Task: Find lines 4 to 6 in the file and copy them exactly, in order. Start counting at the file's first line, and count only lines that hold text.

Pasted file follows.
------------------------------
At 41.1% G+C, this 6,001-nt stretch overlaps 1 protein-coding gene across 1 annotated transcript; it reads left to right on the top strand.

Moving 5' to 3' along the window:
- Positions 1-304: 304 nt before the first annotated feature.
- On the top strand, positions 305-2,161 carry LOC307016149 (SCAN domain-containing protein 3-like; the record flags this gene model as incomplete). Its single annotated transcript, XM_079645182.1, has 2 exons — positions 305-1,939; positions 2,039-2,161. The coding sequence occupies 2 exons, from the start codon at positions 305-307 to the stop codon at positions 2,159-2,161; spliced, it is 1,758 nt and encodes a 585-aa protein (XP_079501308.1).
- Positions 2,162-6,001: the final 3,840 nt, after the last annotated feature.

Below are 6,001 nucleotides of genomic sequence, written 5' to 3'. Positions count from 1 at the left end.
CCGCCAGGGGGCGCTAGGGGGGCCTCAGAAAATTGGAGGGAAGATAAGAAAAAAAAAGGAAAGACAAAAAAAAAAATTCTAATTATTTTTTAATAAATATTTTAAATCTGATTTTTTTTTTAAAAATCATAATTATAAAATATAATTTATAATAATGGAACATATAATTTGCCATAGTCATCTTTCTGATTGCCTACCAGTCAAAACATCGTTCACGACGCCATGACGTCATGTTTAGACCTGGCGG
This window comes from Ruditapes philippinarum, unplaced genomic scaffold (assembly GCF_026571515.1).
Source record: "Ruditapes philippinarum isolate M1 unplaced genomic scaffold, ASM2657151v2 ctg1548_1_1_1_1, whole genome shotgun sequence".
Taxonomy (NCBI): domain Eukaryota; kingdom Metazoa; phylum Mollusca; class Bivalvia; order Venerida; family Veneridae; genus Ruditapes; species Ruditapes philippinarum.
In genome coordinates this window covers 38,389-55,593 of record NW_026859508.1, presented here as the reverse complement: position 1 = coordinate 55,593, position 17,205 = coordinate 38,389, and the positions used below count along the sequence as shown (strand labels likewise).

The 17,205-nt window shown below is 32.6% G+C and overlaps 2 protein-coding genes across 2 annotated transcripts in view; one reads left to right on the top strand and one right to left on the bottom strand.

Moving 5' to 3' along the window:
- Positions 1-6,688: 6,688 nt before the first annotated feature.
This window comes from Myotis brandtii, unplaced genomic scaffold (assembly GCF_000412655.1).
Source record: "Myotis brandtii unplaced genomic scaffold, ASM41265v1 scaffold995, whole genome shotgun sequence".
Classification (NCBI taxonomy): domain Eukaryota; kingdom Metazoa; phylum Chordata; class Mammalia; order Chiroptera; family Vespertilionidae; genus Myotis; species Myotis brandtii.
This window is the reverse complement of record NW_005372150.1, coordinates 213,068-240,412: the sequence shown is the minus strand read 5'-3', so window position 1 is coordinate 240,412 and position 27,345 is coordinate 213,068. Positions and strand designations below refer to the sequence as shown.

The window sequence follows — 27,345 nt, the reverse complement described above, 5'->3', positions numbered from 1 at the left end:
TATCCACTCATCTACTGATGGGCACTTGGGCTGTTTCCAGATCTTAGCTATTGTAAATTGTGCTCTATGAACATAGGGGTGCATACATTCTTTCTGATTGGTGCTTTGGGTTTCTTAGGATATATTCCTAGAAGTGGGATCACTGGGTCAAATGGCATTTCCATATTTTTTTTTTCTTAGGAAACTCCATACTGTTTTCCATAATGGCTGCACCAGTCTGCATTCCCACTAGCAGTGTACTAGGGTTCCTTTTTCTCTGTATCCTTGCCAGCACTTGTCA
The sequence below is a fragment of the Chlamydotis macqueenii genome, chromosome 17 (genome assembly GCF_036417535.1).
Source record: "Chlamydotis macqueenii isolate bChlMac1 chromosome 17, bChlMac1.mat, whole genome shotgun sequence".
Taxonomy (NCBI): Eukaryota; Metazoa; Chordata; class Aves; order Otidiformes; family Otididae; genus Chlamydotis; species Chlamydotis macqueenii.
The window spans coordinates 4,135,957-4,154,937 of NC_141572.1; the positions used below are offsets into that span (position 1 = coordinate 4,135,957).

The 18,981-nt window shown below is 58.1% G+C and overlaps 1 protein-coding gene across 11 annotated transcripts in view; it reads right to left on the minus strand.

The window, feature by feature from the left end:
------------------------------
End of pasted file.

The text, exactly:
- On the top strand, positions 305-2,161 carry LOC307016149 (SCAN domain-containing protein 3-like; the record flags this gene model as incomplete). Its single annotated transcript, XM_079645182.1, has 2 exons — positions 305-1,939; positions 2,039-2,161. The coding sequence occupies 2 exons, from the start codon at positions 305-307 to the stop codon at positions 2,159-2,161; spliced, it is 1,758 nt and encodes a 585-aa protein (XP_079501308.1).
- Positions 2,162-6,001: the final 3,840 nt, after the last annotated feature.

Below are 6,001 nucleotides of genomic sequence, written 5' to 3'. Positions count from 1 at the left end.